Adjustable shelving allows more flexible use of shelves to hold items of value for storage, display or sale. Like fixed shelves, the horizontal planes are normally made of strong materials such as wood or steel (occasionally glass or other materials), but their exact vertical positioning can be varied - usually through the use of uprights into which supporting brackets or the shelves themselves can be fixed at different heights.
For example, in furniture such as a cabinet or bookcase, the vertical elements may be drilled to allow metal or plastic supports to be inserted, and the shelf then rests on the supports. Alternative approaches include the use of grooves on the uprights at either end of the shelf into which the shelf can be inserted.
Purpose-built adjustable shelving systems can be fixed to a wall or free-standing.
- Common wall-fixed systems comprise parallel metal strips (attached to the wall by screws) which have slots into which brackets can be fitted to hold shelves.
- Free-standing shelf frames are also usually manufactured from metal (usually steel), though the shelves may be made of wood. The metal frames may be formed of slotted angle - steel strips longitudinally pressed into a right-angle or L-shaped section (C- and box-section systems are also used where structures have to carry particularly heavy loads); these sections are perforated with circular holes or elongated slots to allow shelves to be mounted directly or fixed using nuts and bolts. The most heavy duty form of adjustable shelving is pallet racking.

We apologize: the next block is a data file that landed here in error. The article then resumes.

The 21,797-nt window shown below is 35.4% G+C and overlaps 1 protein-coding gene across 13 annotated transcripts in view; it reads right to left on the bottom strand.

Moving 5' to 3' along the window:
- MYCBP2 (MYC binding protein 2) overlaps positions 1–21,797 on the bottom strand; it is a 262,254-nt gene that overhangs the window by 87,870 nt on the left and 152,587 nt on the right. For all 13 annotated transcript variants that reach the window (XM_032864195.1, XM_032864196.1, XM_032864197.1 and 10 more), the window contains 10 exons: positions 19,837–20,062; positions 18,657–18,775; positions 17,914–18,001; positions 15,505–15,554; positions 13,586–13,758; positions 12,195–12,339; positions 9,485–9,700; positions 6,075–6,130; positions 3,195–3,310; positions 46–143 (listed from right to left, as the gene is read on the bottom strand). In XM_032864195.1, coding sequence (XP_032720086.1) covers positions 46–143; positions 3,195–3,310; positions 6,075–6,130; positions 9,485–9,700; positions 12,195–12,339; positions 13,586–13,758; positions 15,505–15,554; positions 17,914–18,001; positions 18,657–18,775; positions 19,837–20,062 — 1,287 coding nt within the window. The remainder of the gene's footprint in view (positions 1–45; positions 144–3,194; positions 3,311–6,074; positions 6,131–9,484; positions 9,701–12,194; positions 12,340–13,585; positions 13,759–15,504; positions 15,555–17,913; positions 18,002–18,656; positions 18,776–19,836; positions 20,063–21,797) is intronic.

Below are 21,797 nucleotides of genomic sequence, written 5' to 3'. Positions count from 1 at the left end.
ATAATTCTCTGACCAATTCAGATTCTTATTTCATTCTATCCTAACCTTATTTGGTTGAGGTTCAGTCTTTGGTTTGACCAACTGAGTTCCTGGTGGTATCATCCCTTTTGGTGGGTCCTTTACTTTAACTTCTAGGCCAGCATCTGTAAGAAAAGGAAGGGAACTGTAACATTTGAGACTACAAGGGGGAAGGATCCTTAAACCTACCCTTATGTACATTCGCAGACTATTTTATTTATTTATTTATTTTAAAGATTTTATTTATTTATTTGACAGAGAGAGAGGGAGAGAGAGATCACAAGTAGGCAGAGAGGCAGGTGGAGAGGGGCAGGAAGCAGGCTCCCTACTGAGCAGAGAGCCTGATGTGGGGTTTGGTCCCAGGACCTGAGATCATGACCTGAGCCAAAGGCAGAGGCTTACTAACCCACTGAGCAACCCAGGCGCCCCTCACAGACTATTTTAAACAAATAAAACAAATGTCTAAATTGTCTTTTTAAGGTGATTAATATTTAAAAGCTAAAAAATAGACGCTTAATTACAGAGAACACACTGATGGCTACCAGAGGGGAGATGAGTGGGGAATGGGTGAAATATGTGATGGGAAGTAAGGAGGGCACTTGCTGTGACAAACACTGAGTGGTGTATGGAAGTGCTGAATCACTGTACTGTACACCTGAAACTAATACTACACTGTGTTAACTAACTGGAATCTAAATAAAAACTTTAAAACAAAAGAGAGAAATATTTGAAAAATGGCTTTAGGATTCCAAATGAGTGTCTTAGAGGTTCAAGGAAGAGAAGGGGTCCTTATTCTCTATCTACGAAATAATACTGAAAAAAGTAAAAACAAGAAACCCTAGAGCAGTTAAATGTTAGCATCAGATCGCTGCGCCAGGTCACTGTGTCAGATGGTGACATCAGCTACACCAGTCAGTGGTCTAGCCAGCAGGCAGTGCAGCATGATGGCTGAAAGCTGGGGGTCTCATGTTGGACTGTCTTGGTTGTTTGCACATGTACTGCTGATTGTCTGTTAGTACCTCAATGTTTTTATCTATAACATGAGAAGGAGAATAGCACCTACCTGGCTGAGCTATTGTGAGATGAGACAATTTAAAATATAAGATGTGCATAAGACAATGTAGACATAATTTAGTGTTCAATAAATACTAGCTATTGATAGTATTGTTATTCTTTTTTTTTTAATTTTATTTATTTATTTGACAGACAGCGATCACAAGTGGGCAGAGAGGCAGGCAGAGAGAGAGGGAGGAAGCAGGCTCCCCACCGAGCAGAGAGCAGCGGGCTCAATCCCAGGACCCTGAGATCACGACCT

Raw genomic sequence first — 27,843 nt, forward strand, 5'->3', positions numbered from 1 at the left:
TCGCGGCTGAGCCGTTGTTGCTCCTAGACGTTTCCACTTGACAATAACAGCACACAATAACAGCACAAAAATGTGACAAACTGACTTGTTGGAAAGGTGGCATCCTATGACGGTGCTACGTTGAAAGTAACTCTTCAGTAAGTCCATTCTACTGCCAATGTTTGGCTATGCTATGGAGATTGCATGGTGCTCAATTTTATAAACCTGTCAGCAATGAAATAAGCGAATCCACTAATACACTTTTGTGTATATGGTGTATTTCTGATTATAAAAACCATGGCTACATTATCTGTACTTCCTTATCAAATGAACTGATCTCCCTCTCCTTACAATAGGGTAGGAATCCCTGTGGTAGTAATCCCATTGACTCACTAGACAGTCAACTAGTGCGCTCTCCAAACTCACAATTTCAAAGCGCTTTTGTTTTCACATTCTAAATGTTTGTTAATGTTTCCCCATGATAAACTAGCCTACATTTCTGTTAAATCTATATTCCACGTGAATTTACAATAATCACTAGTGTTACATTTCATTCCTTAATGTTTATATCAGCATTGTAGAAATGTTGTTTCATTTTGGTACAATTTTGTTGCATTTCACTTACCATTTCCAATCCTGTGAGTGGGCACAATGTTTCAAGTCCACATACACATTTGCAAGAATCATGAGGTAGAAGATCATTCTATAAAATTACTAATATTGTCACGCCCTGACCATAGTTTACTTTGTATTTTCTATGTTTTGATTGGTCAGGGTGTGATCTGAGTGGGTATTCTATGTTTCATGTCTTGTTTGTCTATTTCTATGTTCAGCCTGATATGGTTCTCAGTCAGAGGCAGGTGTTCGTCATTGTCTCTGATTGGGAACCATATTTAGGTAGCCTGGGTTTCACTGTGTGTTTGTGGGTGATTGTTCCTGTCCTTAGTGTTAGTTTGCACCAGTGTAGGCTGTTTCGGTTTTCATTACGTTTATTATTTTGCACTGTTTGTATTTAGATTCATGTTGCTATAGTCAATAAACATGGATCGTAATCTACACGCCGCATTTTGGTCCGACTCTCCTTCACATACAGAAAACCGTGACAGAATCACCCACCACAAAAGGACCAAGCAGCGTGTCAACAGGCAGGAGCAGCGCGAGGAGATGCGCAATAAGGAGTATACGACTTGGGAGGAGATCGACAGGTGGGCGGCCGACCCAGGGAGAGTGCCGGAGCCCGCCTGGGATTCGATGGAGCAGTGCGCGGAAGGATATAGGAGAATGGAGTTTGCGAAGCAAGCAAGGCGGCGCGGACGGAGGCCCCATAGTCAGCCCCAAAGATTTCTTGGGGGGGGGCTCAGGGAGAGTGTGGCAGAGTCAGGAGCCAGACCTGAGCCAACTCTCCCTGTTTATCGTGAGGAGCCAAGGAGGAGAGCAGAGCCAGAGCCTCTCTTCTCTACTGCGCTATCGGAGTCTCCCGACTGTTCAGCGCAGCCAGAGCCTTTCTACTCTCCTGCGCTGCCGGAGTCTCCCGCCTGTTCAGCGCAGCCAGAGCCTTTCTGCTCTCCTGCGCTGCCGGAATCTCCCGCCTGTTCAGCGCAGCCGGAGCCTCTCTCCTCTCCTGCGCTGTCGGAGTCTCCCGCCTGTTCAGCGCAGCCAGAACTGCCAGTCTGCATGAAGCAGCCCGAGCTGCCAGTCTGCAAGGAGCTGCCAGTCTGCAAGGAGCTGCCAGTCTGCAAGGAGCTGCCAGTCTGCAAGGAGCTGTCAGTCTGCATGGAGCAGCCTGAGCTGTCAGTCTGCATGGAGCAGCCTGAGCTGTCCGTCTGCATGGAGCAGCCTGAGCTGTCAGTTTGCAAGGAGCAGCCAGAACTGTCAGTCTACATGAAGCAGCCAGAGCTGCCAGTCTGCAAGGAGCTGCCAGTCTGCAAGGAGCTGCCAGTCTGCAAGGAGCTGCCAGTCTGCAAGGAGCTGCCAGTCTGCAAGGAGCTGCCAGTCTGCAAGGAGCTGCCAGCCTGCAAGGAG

Seeking a more flexible and reusable alternative to wooden shelving to store paper and other consumables in his London-based printing business, engineer Demetrius Comino invented the slotted angle steel construction system, Dexion, and began production in 1947. This quickly became popular internationally for domestic and commercial shelving, warehouse pallet racking and other purposes. Dexion and other shelving and racking brands are still marketed by the Norwegian Constructor Group.
The Dexion-style slotted angle or angle iron was also widely copied by other manufacturers using different configurations of slots, different metal thicknesses, and different metals (e.g.: aluminium).
- Darbyshire, Anthony, and Duckworth, Eric (2011), Demetrius Comino: A life and legacy of achievement, Comino Foundation. - http://www.cominofoundation.org.uk/PDF/Demetrius_Comino_a_life_and_legacy_of_achievement.pdf (accessed: 22 February 2012)
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